Anybody talk to em end up in some danger
Can’t reform em

I feel compelled to repeat in this blog post what I said at the SFPC show where we presented our work, where I played part of this song: I disagree with many things DOOM has said, but I completely endorse DOOM’s message that these two things are inseparable – “same game”, as he says after the second verse – and can’t be reformed. Fuck the police from Brooklyn to Palestine. I will conclude on a related theme, but for now let us return to the poetics.

DOOM’s verses employ many other poetic qualities that I was vaguely aware of as a longtime fan, but had little occasion to name and think about explicitly. During this work, I hand-annotated a few of his verses (including the one reproduced above) for some of them, including alliteration, assonance, consonance, slant rhyme and internal rhyme. (I had to dust off some of my poetry-related vocabulary, untouched as much of it was since high school English class.) It was inspiring and humbling to consider just how much DOOM is able to pack into so few words. Contrast my struggle to write short blog posts. But anyway, I’d like to share a few more thoughts this project provoked about rhyming and pronunciation in particular.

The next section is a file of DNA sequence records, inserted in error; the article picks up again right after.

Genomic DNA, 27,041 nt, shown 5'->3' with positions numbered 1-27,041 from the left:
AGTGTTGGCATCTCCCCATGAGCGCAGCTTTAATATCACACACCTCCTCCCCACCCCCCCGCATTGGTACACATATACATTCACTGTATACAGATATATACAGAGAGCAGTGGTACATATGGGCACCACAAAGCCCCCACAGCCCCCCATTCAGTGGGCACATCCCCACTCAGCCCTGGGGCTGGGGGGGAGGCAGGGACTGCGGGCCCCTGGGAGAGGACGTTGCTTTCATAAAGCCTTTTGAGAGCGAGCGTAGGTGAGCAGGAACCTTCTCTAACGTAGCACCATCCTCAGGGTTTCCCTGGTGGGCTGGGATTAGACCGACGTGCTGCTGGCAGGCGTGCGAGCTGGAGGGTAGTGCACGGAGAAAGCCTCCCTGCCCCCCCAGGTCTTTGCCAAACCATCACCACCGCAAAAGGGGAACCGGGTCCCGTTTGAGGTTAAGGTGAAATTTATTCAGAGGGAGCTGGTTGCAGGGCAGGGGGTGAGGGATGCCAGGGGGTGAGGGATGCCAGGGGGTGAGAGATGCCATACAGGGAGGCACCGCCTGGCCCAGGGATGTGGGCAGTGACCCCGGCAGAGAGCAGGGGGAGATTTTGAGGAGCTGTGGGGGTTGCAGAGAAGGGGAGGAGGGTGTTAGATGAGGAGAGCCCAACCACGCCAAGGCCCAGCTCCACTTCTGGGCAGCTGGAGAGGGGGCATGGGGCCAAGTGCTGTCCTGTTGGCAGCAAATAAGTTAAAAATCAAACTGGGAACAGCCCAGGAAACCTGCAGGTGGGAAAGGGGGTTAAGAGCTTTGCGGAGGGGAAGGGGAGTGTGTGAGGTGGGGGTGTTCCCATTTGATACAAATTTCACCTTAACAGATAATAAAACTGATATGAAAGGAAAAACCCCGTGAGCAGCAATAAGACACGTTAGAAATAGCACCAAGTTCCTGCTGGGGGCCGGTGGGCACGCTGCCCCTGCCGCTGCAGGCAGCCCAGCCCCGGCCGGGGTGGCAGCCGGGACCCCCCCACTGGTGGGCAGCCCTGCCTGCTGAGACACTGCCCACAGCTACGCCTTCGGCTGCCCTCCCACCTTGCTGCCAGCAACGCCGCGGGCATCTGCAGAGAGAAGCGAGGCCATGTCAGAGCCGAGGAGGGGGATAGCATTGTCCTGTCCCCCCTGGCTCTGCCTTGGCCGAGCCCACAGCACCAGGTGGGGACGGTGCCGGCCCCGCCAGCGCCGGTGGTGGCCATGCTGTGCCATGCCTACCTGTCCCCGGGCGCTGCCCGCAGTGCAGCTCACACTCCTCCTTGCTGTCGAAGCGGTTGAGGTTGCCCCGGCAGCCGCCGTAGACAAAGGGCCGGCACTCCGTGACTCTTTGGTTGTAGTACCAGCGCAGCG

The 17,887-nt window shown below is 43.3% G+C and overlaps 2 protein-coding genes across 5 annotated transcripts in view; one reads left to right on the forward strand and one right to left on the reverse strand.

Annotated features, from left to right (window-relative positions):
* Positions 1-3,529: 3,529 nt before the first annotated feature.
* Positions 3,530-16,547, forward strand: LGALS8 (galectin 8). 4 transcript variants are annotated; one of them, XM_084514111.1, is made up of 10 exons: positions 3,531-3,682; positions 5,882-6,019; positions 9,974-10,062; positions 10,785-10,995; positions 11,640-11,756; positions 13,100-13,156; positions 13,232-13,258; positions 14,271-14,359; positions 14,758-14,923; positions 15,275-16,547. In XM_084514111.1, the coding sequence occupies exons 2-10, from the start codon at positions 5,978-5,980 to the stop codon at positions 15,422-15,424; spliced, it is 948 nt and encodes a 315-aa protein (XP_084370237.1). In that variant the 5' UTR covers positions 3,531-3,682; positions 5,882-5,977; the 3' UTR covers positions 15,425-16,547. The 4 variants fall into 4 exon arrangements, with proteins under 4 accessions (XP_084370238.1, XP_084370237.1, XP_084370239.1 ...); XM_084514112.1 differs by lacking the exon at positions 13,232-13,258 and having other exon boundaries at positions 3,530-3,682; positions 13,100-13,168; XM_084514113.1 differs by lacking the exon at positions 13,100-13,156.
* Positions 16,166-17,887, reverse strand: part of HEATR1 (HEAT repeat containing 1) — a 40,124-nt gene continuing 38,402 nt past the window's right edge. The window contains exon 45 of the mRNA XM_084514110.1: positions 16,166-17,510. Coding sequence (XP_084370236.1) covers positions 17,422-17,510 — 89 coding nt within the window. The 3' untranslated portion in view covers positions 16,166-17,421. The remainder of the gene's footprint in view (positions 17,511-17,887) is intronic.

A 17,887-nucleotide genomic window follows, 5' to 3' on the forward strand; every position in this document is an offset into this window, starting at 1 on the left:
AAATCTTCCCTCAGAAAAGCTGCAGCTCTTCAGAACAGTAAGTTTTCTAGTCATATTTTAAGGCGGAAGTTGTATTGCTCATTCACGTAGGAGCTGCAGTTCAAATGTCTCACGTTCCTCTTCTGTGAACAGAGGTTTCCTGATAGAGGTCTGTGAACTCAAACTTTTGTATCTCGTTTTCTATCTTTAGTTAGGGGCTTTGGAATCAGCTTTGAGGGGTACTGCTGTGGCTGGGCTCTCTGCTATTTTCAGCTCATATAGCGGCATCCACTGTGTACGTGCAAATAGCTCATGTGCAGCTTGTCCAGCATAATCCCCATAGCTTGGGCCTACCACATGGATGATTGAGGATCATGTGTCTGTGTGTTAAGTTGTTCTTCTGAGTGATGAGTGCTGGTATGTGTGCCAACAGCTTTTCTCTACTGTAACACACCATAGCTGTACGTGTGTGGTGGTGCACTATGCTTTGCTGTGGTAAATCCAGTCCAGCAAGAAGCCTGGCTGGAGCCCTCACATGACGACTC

Pronouncing rhymes

Given a word, I can trivially generate a list of rhyming words for it by using the excellent Pronouncing library created by Allison Parrish, who was one of our teachers for this two-week SFPC intensive. (A “library” is code that someone else wrote and nicely packaged up for others to use in their own programs.)

As is documented on Pronouncing’s own website, it is based on a pronouncing dictionary which (like many other projects in the history of computing) was funded by the US military through DARPA. Only General American English is represented in the list of pronunciations for a given word.